Before I get too far along, however, I personally want to send my heartfelt condolences to the family of slain officer Anastasios Tsakos. While we do not know him or his family personally, based on the outpouring of support, it’s obvious that he was a great man, a great father and a great police officer. It is truly a tragedy and our prayers are with his family and the NYPD as we’re sure everyone is suffering from his loss.
Additionally, please let me clear up one very important point. I am NOT “anti-cop” and the Decker’s Nursery organization as a whole does not support “anti-cop” sentiment in any way, shape or form. If you’ve known us for any amount of time, you know we are in fact supporters of our local law enforcement officers, our first responders and our active military and veterans. We often try to find ways to give back to them when we can. We believe they are one of a kind individuals and we appreciate the work that they do. Unfortunately, there seems to be a lot of incorrect information being shared that has framed this situation as one that is anti-cop and I assure you that is not the case.
I’d like to provide a little bit of backstory. Late last week we were informed by the local fire department that they would be shutting down Pulaski Road for upwards of two days and that we would be forced to close our business during that time. In our industry, this is the busiest time of year and as a business, we provide jobs to a large number of staff who rely on their employment with us to support their families. This business is our livelihood and the way that it was presented to us left us with a lot of concerns. I was genuinely concerned about the outcome of being forced to turn customers away for two days during our busiest time of the year. We were then asked if we would be willing to allow the Fire Department to use our parking lot during this time for the funeral procession.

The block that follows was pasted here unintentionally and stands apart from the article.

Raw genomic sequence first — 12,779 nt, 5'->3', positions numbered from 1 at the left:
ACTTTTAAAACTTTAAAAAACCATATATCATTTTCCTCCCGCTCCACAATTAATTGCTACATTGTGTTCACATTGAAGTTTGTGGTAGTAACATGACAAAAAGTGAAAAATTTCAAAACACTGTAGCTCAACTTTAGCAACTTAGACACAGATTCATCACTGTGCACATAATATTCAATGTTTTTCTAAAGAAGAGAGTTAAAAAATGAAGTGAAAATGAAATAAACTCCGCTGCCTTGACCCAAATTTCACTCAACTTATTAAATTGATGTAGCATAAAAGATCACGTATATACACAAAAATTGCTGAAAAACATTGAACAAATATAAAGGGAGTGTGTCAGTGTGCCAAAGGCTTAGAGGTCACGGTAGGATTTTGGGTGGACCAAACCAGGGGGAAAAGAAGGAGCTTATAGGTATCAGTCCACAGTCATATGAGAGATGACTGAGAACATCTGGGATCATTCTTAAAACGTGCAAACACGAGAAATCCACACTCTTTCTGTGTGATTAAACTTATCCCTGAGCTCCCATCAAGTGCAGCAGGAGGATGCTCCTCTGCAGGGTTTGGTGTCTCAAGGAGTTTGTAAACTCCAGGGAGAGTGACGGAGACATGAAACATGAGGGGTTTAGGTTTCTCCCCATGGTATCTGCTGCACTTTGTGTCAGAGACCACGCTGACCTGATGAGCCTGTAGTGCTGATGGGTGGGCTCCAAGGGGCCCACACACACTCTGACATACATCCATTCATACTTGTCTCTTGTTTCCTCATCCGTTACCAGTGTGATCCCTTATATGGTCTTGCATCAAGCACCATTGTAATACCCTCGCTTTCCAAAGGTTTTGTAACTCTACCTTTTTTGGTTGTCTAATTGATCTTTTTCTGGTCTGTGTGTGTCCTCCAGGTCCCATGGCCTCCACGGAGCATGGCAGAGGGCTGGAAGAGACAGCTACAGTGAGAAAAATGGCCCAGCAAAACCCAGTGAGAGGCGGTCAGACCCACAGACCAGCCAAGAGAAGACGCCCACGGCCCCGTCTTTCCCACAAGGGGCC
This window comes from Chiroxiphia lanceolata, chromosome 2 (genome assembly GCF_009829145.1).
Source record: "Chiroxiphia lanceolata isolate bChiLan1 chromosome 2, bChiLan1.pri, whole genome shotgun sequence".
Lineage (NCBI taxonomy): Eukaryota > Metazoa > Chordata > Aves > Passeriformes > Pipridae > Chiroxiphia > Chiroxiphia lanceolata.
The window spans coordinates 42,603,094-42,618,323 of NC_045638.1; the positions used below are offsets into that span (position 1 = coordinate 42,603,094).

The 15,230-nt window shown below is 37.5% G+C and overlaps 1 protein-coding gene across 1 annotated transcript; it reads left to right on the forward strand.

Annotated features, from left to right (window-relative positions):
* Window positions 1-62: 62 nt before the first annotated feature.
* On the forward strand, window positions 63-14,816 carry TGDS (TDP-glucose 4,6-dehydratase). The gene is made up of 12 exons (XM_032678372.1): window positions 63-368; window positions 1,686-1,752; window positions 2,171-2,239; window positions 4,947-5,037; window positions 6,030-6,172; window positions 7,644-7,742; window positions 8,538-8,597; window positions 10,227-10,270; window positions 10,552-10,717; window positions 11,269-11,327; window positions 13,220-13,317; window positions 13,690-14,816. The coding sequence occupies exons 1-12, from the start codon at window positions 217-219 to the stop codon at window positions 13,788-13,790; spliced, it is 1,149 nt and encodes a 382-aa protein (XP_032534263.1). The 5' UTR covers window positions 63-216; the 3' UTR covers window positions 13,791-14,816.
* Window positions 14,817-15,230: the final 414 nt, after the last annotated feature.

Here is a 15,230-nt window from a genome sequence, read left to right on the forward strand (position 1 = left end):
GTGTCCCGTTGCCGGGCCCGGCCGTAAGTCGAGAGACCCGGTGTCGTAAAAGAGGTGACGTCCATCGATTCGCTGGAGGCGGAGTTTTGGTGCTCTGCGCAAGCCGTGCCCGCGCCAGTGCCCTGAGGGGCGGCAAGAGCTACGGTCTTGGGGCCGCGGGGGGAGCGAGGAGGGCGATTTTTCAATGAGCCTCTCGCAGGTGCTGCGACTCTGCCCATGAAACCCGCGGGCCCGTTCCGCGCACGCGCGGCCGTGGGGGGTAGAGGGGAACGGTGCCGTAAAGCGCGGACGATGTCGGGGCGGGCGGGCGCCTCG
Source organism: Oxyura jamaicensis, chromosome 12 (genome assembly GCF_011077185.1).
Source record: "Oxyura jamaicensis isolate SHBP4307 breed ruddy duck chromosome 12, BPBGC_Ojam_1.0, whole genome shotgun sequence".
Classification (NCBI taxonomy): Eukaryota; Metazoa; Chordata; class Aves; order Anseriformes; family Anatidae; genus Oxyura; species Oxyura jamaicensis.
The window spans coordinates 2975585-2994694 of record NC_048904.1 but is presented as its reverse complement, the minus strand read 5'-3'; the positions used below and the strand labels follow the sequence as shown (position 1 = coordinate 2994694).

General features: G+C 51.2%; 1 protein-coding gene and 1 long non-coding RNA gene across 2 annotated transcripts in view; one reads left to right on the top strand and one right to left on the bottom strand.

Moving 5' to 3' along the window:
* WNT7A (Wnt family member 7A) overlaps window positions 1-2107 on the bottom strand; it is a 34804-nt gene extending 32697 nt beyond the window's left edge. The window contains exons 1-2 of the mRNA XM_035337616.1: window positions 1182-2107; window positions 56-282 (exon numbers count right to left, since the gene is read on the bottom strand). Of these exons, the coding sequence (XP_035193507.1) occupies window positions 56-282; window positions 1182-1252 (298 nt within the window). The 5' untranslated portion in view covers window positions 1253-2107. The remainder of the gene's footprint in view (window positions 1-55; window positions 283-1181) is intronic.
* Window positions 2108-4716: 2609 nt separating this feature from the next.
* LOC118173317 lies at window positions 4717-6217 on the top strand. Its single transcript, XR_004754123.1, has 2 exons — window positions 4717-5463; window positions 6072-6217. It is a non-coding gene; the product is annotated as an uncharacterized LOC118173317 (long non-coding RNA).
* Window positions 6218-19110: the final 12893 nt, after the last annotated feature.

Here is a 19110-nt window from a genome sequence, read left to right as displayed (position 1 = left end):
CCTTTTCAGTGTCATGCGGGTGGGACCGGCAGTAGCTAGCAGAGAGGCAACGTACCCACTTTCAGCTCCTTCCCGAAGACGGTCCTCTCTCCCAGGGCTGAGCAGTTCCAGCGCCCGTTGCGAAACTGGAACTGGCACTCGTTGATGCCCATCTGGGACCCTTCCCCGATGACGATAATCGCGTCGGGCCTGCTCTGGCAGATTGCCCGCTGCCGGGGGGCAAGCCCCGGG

What resulted was unfortunate. My response to that request was driven by an emotional, knee jerk reaction. I was just told that I was going to be non-operational for two days and I was frustrated and upset and, at the time, I was unwilling to co-operate. This was not an anti-cop issue, it was a small business owner trying to stay in business issue.
I realize that my emotions got the best of me and that my response lacked compassion and understanding for what these officers are going through. I admit that I could have handled the situation better and for that, I’m truly sorry. My intention was not to be disrespectful.
Not long after this, we began receiving a number of threats to our business and staff. For safety reasons, we temporarily parked our trucks, overnight, in our front lot to prevent this from escalating any further.
I have already reached to our local Fire Department and we are on good terms. We have offered to allow them to park their trucks in our lot if they need to and they have provided support in return.
Decker’s Nursery has been a part of the Greenlawn, Huntington and larger Suffolk County community for 12 years now. We understand why this situation would cause disappointment but we truly hope that you’ll allow us to earn back your trust and respec